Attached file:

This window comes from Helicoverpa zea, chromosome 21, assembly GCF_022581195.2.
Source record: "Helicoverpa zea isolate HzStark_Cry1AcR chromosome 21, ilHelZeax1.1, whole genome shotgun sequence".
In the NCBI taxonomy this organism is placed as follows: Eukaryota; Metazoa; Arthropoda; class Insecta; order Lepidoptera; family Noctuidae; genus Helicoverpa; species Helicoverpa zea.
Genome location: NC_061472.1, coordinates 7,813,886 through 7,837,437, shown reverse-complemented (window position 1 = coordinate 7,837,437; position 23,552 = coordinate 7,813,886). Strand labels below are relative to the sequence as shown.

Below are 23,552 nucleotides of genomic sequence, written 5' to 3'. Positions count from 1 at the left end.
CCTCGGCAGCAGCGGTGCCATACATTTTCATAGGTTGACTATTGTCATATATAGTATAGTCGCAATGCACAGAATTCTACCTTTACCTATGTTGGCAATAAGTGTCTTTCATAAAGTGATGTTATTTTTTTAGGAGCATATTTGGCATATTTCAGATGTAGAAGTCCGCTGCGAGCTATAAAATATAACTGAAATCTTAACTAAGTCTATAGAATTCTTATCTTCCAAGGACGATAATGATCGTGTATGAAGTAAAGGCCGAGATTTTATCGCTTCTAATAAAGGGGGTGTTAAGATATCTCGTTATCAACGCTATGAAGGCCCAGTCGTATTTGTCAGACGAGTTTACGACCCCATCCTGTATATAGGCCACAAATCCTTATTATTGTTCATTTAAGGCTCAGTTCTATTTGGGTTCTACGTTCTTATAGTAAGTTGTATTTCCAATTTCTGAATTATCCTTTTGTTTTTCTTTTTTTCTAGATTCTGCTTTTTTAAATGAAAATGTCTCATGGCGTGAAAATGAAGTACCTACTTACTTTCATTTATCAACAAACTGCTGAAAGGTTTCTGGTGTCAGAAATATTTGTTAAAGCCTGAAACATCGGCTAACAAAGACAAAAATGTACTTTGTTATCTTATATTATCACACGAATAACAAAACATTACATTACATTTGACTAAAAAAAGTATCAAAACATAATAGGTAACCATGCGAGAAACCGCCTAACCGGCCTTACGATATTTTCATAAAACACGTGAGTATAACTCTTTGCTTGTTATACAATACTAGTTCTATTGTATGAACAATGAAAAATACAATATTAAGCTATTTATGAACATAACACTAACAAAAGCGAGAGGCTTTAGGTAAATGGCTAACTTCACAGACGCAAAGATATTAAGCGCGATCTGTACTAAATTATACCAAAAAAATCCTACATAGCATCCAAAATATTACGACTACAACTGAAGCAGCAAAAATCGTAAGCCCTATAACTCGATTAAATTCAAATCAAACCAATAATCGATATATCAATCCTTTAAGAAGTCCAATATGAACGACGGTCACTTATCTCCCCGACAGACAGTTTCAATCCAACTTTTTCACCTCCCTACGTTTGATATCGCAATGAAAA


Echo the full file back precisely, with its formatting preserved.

This window comes from Helicoverpa zea, chromosome 21, assembly GCF_022581195.2.
Source record: "Helicoverpa zea isolate HzStark_Cry1AcR chromosome 21, ilHelZeax1.1, whole genome shotgun sequence".
In the NCBI taxonomy this organism is placed as follows: Eukaryota; Metazoa; Arthropoda; class Insecta; order Lepidoptera; family Noctuidae; genus Helicoverpa; species Helicoverpa zea.
Genome location: NC_061472.1, coordinates 7,813,886 through 7,837,437, shown reverse-complemented (window position 1 = coordinate 7,837,437; position 23,552 = coordinate 7,813,886). Strand labels below are relative to the sequence as shown.

Below are 23,552 nucleotides of genomic sequence, written 5' to 3'. Positions count from 1 at the left end.
CCTCGGCAGCAGCGGTGCCATACATTTTCATAGGTTGACTATTGTCATATATAGTATAGTCGCAATGCACAGAATTCTACCTTTACCTATGTTGGCAATAAGTGTCTTTCATAAAGTGATGTTATTTTTTTAGGAGCATATTTGGCATATTTCAGATGTAGAAGTCCGCTGCGAGCTATAAAATATAACTGAAATCTTAACTAAGTCTATAGAATTCTTATCTTCCAAGGACGATAATGATCGTGTATGAAGTAAAGGCCGAGATTTTATCGCTTCTAATAAAGGGGGTGTTAAGATATCTCGTTATCAACGCTATGAAGGCCCAGTCGTATTTGTCAGACGAGTTTACGACCCCATCCTGTATATAGGCCACAAATCCTTATTATTGTTCATTTAAGGCTCAGTTCTATTTGGGTTCTACGTTCTTATAGTAAGTTGTATTTCCAATTTCTGAATTATCCTTTTGTTTTTCTTTTTTTCTAGATTCTGCTTTTTTAAATGAAAATGTCTCATGGCGTGAAAATGAAGTACCTACTTACTTTCATTTATCAACAAACTGCTGAAAGGTTTCTGGTGTCAGAAATATTTGTTAAAGCCTGAAACATCGGCTAACAAAGACAAAAATGTACTTTGTTATCTTATATTATCACACGAATAACAAAACATTACATTACATTTGACTAAAAAAAGTATCAAAACATAATAGGTAACCATGCGAGAAACCGCCTAACCGGCCTTACGATATTTTCATAAAACACGTGAGTATAACTCTTTGCTTGTTATACAATACTAGTTCTATTGTATGAACAATGAAAAATACAATATTAAGCTATTTATGAACATAACACTAACAAAAGCGAGAGGCTTTAGGTAAATGGCTAACTTCACAGACGCAAAGATATTAAGCGCGATCTGTACTAAATTATACCAAAAAAATCCTACATAGCATCCAAAATATTACGACTACAACTGAAGCAGCAAAAATCGTAAGCCCTATAACTCGATTAAATTCAAATCAAACCAATAATCGATATATCAATCCTTTAAGAAGTCCAATATGAACGACGGTCACTTATCTCCCCGACAGACAGTTTCAATCCAACTTTTTCACCTCCCTACGTTTGATATCGCAATGAAAA